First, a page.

Hannah Russell deposed – I am the daughter of ……… Russell; I recollect going on the second Monday after Christmas with Mrs French to Horsebridge. We staid at Mr Deadman’s shopping, she went in and I stopped outside. She helped me with her clogs and said you stop outside until I go in. We went afterwards to her sister’s where we left about three o’clock. Mrs French was in at her sister’s the whole of the time. I have had no conversation with Mrs French until yesterday, when she called at out house with her sister, found there was no one in the house but my two little ….. …… Mrs French asked me if we went anywhere else but Horsebridge that day, and I said no, she said, she should not stop, and went away, Mrs Seal and Kitty Funnell was with us; When we went to Horsebridge Mrs French, said that if she did not get what she wanted she should go to Hailsham. When we came to the Crossways Mrs Deal asked Mrs French if she had ever been down that road; she said that was the road she went to be married and that she went once too often; She appeared to say this as a joke. She was dressed as she is now, but had a different bonnet on.

James Flannagan deposed – I am Superintendent of the East Sussex Constabulary. From information I received, I went to the house of the prisoner, Sarah Ann French, yesterday morning and saw her. I said, “You have recently lost your husband?” She replied that she had. I then asked if he had been ill for any length of time before his death, and she said, no, he was taken ill on Sunday night, after we came from Chapel, with vomiting and pains in the bowels. He was better on Monday – worse on Tuesday. On Wednesday he was also a little better but died on Wednesday night. She said he had not been attended by any medical man, though he had been in a bad state of health, for a long time previously. When he had complained she had generally given him warm gruel. She stated that on Tuesday evening she gave him a little brandy and water, but he brought it up again. She also stated that they had fried beef for dinner on Sunday previous to her husband’s death. She was on the point of making a beef pudding, but did not. She said she had never bought any arsenic in her life, but her late husband had bought two separate halfpenny worths at the shop of Mr Noakes, for destroying mice; the last time was about Christmas. I repeated the question as to whether she had ever bought any arsenic, and she again said, “No, never in my life”. I said, I suppose you have heard the rumour that has been in circulation about the death of your husband? She said she had, and replied, “If any poison is found in him he must have taken it himself. He was very low at Christmas about some bills he expected coming in; one night he cried, and she had to endeavour to cheer up his spirits. I told her in consequence of the reports in circulation respecting the death of her husband. I should make it my duty to take her into custody on suspicion that she had administered a poison. She made no remark; and did not offer any resistance. One of my men was present with me during the whole of my interview with the prisoner and Sussex Constabulary.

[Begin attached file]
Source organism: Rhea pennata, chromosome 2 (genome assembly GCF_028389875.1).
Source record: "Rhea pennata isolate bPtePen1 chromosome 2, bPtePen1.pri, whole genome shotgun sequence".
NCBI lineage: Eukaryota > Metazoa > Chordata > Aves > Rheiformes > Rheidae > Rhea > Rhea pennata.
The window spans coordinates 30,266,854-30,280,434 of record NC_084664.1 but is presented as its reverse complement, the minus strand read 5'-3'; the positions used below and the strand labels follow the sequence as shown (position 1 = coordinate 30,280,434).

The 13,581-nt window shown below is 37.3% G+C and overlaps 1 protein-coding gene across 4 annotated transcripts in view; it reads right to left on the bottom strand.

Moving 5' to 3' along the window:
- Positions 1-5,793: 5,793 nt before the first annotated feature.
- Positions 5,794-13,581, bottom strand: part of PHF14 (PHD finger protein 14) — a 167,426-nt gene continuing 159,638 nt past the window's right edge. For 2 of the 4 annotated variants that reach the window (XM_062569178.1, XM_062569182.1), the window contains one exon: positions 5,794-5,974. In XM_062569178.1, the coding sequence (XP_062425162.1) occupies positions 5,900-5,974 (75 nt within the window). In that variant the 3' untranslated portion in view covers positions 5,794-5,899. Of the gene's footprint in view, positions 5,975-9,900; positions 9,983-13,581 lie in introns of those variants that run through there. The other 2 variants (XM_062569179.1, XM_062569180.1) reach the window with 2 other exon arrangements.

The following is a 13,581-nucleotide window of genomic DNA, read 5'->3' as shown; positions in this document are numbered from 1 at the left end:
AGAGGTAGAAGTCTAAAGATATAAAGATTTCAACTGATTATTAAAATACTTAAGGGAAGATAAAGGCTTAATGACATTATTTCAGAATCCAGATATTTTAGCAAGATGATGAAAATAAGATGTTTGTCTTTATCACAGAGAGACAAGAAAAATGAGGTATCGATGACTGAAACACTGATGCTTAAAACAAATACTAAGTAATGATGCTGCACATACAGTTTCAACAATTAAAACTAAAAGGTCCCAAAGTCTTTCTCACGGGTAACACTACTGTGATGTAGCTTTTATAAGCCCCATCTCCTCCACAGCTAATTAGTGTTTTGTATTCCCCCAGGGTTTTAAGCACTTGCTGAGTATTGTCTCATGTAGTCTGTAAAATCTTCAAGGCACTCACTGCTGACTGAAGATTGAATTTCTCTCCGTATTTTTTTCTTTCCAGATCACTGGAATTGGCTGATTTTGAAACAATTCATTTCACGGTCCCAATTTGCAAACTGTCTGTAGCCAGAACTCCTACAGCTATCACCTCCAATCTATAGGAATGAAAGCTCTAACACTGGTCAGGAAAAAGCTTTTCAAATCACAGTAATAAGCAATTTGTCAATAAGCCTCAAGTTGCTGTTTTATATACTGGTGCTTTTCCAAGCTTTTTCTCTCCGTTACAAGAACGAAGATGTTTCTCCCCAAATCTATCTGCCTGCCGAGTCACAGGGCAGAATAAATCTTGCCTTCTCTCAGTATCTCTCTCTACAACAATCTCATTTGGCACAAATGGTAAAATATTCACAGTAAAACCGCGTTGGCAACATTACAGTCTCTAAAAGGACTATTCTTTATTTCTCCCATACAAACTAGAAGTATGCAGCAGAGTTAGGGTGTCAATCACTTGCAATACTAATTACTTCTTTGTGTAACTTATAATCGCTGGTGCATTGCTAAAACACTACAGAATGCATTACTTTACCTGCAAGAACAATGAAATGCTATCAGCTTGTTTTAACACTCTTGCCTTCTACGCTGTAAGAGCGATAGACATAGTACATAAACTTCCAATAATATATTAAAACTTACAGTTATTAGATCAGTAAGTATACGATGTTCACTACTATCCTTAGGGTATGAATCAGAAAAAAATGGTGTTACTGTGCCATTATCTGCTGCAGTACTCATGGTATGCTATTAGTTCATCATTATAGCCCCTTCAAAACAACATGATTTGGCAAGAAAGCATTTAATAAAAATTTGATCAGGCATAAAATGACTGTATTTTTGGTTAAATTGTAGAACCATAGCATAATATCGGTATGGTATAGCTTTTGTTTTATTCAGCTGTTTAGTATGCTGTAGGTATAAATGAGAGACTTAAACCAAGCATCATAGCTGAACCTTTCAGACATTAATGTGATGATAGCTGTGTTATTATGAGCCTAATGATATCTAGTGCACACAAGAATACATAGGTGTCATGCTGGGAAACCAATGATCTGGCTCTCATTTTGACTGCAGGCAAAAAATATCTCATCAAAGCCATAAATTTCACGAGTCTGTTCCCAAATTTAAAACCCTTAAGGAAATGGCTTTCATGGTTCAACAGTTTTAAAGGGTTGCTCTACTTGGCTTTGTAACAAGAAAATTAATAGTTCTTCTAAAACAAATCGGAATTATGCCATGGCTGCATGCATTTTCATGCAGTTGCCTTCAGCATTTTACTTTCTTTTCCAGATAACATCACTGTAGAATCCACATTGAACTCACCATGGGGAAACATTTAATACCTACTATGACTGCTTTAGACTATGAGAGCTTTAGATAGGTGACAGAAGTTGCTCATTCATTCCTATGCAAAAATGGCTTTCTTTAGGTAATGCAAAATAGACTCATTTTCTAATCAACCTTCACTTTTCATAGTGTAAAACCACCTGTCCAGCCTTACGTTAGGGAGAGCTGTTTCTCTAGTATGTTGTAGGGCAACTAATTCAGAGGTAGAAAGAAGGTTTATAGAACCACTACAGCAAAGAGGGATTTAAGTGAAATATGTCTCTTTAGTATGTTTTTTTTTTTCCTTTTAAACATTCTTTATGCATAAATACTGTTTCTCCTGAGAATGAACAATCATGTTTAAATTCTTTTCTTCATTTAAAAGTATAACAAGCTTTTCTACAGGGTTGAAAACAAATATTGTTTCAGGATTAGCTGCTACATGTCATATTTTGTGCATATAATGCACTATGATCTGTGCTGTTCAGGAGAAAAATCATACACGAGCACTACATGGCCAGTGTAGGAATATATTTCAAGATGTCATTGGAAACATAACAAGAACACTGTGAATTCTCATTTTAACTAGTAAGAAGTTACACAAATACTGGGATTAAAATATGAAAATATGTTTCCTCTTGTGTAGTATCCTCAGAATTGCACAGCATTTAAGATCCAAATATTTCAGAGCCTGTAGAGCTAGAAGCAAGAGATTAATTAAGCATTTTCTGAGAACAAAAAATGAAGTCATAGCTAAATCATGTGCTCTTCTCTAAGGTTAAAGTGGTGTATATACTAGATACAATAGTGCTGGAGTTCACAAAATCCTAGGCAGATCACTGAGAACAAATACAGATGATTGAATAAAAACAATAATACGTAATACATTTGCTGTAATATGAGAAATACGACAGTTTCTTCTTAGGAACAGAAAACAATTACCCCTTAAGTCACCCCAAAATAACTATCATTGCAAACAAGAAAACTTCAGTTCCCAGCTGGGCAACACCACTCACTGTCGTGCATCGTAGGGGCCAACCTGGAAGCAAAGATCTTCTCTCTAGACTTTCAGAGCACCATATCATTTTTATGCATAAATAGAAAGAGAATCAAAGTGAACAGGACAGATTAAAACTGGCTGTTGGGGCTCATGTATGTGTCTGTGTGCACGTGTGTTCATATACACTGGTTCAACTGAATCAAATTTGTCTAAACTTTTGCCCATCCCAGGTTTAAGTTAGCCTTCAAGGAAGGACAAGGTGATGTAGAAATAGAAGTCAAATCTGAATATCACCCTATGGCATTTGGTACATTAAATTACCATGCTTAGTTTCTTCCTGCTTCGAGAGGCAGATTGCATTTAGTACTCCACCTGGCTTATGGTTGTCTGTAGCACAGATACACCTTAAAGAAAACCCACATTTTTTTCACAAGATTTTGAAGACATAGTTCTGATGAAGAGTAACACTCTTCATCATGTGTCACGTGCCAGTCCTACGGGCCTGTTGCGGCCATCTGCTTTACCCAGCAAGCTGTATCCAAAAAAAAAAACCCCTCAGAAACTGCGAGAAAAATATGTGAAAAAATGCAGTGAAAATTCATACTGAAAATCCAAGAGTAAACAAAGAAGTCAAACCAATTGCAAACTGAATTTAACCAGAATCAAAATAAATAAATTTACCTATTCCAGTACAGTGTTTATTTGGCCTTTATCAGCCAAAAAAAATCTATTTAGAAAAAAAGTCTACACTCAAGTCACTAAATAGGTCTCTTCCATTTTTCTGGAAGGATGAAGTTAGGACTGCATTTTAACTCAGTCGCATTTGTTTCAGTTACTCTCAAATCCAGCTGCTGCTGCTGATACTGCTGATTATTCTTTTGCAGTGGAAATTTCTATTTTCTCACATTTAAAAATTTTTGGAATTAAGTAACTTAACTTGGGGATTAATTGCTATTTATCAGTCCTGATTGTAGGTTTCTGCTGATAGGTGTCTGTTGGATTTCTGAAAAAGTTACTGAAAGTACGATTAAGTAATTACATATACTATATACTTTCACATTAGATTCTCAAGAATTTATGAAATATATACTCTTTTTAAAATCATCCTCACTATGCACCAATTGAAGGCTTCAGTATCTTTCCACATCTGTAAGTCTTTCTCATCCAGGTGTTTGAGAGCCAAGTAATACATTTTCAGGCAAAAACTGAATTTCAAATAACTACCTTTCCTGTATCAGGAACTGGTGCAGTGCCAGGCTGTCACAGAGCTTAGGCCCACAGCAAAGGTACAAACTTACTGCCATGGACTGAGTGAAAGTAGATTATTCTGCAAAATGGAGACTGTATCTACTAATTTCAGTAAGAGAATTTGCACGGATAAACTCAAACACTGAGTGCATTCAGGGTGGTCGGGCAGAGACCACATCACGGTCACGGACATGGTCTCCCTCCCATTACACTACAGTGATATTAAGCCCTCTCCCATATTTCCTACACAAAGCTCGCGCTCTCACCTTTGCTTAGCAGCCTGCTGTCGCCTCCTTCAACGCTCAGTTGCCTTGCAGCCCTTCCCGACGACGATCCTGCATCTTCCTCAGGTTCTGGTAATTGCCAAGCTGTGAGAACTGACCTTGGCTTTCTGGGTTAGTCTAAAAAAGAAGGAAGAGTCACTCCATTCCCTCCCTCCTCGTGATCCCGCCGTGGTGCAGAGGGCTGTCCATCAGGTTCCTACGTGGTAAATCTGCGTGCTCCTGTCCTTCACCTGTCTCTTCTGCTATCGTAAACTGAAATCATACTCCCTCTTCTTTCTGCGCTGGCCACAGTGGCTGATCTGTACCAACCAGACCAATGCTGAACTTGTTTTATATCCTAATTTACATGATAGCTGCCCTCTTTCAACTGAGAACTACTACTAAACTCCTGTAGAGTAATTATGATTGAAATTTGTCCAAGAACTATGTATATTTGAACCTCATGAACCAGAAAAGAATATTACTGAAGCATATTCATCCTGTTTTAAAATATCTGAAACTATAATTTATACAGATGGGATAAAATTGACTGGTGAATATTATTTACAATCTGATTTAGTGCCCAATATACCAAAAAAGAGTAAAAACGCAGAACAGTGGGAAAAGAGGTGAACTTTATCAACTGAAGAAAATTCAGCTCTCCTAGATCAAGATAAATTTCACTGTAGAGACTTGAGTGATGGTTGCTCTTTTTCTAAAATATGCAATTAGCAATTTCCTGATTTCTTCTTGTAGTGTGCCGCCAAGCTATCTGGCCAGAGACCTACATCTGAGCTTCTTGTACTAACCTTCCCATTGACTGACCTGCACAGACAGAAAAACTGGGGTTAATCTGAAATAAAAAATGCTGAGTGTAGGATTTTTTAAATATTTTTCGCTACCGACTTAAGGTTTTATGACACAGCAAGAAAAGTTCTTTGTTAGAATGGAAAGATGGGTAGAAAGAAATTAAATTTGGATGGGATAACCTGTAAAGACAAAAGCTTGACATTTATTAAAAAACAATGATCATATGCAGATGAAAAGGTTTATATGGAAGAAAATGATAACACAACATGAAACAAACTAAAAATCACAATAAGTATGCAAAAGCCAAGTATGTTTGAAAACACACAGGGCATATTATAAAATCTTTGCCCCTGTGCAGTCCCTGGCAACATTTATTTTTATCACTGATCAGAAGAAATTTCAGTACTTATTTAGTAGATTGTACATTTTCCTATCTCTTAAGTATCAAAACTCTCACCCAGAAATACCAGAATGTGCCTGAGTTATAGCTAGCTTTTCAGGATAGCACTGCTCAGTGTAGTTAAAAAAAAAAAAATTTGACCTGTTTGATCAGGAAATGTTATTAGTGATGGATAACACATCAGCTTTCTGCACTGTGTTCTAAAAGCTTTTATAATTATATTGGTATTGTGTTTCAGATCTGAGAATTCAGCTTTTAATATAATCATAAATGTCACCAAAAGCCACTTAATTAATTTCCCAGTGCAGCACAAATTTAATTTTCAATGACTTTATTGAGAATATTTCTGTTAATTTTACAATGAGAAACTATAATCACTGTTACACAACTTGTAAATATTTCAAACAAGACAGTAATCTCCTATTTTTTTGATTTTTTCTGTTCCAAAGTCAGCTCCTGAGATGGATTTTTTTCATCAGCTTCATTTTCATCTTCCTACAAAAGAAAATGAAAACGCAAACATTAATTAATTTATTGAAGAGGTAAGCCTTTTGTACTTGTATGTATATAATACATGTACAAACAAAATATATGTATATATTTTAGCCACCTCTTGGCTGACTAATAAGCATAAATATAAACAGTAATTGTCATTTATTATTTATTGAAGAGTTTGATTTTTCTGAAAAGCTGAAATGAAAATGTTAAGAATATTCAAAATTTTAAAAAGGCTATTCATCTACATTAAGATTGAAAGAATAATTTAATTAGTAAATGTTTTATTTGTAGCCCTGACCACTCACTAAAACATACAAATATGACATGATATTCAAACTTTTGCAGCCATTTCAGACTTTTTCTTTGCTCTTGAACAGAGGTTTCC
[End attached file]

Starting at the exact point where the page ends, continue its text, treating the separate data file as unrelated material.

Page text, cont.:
Superintendent Flannagan asked that the inquest might be adjourned for a day, when he had every reason to believe he should be prepared with additional evidence.

The inquest was adjourned.


Transcribed by Carol Harrison